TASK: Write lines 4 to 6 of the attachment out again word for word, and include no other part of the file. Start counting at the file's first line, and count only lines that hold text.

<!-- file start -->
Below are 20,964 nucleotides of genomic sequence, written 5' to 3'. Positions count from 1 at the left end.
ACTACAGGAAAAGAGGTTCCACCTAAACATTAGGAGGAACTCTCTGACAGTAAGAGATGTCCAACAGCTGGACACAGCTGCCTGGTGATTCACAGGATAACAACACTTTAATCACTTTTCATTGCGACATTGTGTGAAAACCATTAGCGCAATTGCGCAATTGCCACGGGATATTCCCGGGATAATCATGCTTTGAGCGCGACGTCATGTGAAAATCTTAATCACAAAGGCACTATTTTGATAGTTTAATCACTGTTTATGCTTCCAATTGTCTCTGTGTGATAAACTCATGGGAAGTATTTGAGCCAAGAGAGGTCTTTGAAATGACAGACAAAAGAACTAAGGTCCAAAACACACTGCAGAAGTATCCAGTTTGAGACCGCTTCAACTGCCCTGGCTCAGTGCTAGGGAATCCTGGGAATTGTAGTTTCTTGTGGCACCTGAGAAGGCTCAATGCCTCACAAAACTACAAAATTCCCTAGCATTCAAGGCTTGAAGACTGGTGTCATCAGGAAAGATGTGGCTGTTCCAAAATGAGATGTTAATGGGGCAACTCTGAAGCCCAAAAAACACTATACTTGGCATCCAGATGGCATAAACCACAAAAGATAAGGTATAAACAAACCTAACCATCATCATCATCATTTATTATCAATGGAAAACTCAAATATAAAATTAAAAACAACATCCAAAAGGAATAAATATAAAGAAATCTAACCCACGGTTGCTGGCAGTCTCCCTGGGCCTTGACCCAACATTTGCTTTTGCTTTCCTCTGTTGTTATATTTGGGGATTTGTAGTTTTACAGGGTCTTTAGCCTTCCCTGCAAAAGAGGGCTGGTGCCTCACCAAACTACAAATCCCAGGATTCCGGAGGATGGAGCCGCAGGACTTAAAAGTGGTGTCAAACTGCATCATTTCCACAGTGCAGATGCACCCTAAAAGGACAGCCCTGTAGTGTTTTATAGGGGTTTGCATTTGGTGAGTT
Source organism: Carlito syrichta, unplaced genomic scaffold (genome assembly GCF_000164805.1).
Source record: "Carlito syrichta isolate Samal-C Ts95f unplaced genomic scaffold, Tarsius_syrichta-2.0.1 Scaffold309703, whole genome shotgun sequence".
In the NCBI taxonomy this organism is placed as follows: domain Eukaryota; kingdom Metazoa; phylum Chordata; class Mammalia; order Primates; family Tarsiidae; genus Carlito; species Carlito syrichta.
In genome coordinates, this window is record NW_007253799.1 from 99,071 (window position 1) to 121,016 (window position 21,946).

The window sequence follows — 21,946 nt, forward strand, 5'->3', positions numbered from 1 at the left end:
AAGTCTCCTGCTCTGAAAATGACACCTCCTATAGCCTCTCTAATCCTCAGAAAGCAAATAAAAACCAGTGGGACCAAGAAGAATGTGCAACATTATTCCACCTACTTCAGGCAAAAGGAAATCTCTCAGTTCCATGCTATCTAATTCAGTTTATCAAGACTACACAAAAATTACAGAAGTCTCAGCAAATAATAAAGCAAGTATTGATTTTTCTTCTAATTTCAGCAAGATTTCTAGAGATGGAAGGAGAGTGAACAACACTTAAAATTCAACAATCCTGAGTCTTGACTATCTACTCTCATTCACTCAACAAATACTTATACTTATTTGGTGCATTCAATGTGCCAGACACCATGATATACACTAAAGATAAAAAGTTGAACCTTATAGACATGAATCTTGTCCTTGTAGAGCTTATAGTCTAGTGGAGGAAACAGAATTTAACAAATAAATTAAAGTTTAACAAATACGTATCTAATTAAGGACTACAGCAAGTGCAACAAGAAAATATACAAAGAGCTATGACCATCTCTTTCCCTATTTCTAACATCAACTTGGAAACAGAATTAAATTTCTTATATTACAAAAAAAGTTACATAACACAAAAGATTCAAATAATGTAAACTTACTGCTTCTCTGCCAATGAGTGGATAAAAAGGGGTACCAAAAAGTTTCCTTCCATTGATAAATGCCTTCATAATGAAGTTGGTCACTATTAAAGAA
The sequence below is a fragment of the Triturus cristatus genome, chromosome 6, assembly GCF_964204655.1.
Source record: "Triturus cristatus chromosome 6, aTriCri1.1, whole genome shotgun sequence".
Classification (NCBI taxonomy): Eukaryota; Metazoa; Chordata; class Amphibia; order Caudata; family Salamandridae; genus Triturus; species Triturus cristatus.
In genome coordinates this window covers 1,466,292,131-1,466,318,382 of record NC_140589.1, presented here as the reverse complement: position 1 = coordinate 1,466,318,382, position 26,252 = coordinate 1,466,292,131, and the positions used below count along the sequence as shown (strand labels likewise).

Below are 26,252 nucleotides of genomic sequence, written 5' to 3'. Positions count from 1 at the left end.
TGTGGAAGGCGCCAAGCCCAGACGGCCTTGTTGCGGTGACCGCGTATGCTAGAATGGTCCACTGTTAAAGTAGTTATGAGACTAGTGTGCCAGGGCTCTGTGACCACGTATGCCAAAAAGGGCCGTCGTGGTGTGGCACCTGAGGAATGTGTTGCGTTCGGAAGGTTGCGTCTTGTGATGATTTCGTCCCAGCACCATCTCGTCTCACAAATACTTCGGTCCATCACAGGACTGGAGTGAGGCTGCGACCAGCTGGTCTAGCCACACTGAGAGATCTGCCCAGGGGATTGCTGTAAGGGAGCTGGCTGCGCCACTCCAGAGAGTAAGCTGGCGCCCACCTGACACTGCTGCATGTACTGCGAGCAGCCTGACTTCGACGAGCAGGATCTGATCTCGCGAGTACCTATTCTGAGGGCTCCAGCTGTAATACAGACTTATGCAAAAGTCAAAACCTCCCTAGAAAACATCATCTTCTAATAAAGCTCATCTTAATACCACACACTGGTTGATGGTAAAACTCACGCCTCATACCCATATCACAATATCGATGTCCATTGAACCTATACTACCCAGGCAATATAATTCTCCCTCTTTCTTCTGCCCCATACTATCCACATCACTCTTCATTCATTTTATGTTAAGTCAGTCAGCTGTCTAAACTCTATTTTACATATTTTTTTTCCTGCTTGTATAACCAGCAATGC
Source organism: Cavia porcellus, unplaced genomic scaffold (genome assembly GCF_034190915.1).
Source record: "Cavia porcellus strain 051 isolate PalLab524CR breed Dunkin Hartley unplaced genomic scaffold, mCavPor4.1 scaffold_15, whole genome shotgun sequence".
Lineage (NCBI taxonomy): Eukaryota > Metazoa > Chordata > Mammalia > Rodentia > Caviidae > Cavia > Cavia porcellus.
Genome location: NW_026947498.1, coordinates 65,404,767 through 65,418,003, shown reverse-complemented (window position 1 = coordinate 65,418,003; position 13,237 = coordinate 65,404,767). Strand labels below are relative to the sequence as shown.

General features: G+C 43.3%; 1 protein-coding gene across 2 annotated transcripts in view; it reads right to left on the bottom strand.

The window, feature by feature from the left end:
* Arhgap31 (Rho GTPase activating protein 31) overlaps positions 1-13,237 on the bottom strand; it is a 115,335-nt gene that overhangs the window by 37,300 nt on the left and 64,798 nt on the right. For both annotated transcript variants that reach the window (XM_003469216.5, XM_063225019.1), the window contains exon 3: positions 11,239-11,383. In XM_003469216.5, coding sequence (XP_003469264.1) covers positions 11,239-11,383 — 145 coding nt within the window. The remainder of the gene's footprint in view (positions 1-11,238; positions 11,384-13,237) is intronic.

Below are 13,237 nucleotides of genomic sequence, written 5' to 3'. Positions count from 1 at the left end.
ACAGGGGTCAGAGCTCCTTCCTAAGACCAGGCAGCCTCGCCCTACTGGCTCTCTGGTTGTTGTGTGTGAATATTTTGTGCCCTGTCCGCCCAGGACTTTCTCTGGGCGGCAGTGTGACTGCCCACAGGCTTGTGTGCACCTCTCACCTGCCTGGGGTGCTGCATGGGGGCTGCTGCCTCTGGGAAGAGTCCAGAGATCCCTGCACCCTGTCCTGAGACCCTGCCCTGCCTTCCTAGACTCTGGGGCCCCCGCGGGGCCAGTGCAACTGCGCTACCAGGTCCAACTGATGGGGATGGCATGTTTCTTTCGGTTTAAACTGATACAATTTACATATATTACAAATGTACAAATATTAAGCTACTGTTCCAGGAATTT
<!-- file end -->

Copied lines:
Source record: "Carlito syrichta isolate Samal-C Ts95f unplaced genomic scaffold, Tarsius_syrichta-2.0.1 Scaffold309703, whole genome shotgun sequence".
In the NCBI taxonomy this organism is placed as follows: domain Eukaryota; kingdom Metazoa; phylum Chordata; class Mammalia; order Primates; family Tarsiidae; genus Carlito; species Carlito syrichta.
In genome coordinates, this window is record NW_007253799.1 from 99,071 (window position 1) to 121,016 (window position 21,946).